by James Poulos | April 10, 2017 11:44 am
At the end of a tumultuous road, a wheeling and dealing Gov. Jerry Brown secured passage of a high-stakes new gas tax raising over $50 billion in ten years.
“The California Legislature passed Senate Bill 1 on Thursday night, raising gas taxes and vehicle fees in hopes of generating tens of billions of dollars to fix the state’s roads,” the Desert Sun reported. “The tax increases will take effect November 1 and new vehicle registration fees will begin Jan. 1, 2018. Fees on zero-emission vehicles will take effect July 1, 2020, according to the text of the bill.”
“Gov. Jerry Brown, who stumped for the bill in Riverside this week, said its language had been in the works for years. It squeaked through the Senate and Assembly on Thursday night, barely earning the required two-thirds votes in both houses.”
To get there, Brown resorted to an uncommon amount of bargaining in close negotiations. “It wasn’t the sort of vote any politician likes to cast. So the measure’s success on Thursday relied on a collection of eleventh-hour sweeteners offered by Gov. Jerry Brown and Democratic legislative leaders to reach the necessary two-thirds super-majority,” the Sacramento Bee observed. “Now that the dust has settled, it’s clear they doled out nearly $1 billion in district-specific transportation projects, with a popular commuter train system linking the valley and Bay Area headed to new locales. It also appears architects could get legal indemnity in construction lawsuits, and four Riverside County cities could see a budget boost. […] Rumors of other SB 1 vote-getting arrangements lingered in the Capitol this week.”
In risking criticism, Brown signaled a sharp judgment that last week’s deal was the best — perhaps the only — shot at getting a substantial tax-funded infrastructure package passed into law. “Similar proposals have languished for years, but Brown and legislative leaders set a quick-turn April 6 deadline for action, hoping to pressure a compromise before the Legislature’s spring break — ahead of big debates to come in 2017 on the state budget and hundreds of bills,” according to the San Francisco Examiner. “The side deals, which still require legislative approval, showed up in two changes to the budget bill language, with most of it made public at 4 a.m. on the day of the vote.”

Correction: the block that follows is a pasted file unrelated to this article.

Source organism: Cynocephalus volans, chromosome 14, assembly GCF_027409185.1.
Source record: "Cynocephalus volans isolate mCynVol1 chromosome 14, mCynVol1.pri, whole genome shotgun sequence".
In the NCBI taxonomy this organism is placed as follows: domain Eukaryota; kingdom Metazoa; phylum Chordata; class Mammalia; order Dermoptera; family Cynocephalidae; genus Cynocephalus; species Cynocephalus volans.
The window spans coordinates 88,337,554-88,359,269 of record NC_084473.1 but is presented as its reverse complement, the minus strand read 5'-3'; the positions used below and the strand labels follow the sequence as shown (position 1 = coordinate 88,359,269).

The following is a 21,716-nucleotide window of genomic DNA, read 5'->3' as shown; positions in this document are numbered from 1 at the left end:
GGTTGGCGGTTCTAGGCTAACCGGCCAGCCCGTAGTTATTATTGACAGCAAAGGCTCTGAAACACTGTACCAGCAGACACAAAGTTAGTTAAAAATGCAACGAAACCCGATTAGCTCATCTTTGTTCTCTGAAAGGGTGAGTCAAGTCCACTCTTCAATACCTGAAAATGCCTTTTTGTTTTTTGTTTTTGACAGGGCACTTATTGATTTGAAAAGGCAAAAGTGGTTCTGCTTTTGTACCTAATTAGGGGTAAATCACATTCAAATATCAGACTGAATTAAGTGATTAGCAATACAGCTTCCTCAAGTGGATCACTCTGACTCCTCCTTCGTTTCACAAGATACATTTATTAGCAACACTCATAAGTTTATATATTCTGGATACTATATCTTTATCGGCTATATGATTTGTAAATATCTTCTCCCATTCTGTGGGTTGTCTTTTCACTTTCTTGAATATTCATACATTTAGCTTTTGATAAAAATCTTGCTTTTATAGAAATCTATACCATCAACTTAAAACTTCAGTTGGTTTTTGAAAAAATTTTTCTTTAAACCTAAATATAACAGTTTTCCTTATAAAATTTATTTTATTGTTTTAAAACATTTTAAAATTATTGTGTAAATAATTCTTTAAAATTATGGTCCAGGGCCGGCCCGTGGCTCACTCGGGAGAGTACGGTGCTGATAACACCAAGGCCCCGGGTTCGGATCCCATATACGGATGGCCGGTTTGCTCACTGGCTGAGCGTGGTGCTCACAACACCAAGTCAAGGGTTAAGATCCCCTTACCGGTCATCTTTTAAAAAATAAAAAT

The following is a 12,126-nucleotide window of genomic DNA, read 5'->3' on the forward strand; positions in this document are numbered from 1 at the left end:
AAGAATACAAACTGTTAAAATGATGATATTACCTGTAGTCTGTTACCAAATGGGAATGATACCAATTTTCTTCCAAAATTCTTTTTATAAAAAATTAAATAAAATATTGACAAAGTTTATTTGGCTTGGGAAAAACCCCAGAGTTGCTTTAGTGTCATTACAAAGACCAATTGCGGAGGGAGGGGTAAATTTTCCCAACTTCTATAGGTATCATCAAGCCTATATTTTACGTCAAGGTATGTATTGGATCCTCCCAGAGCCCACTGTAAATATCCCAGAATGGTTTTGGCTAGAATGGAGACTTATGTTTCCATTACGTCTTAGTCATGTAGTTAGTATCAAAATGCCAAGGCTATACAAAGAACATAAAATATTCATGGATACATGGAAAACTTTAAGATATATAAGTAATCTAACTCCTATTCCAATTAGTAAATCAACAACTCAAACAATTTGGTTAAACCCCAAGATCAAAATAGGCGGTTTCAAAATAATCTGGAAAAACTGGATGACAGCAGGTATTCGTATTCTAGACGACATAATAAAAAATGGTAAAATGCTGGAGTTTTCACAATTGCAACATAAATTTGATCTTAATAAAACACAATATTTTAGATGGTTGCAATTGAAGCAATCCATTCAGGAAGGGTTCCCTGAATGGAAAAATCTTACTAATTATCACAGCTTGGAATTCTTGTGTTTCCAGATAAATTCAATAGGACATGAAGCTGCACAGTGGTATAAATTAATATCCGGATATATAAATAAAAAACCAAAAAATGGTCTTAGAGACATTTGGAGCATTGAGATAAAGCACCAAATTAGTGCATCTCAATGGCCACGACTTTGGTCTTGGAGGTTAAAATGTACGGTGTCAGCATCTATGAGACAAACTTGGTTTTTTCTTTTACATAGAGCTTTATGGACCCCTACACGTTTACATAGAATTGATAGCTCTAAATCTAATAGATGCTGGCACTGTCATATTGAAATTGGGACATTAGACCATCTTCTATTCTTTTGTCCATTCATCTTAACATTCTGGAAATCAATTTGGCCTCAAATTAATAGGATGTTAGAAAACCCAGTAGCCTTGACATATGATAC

One reason for Brown’s sense of urgency was familiar to residents across the state: California has fallen woefully behind on infrastructure repairs and improvements. “Most of the money, about $33.7 billion, will pay for a backlog of infrastructure repair projects that has grown to $130 billion,” as The Hill reported on the deal. “The American Society of Civil Engineers estimates that half the state’s roads are in poor conditions.” And, in a familiar pattern, Sacramento’s choice to proceed with the gas tax fueled speculation that other states in similar straits could quickly follow suit. “As infrastructure maintenance costs pile up, several other states are debating whether to raise gas taxes to deal with local projects,” The Hill added. “Louisiana legislators will debate a proposal to raise gas taxes in a special session beginning next week. The Republican-led Montana state House voted to raise taxes by eight cents per gallon in March, and the state Senate will take up the proposal this month.”
The impending change leaves Republicans on the outs — and residents unhappy with the prospect of even higher taxes on one of life’s staples in California. “If voters don’t like the tax, he says they can start a petition to get a referendum on the ballot, but that would require a lot of money and more than 1 million signatures. But supporters say it’s not worth it, so long as the 10-year, $52 billion measure goes to California’s ruined roads,”,” CBS Sacramento noted. “Either side you’re on, energy analysts say the tax will leave California with the highest fuel tax in the nation.”
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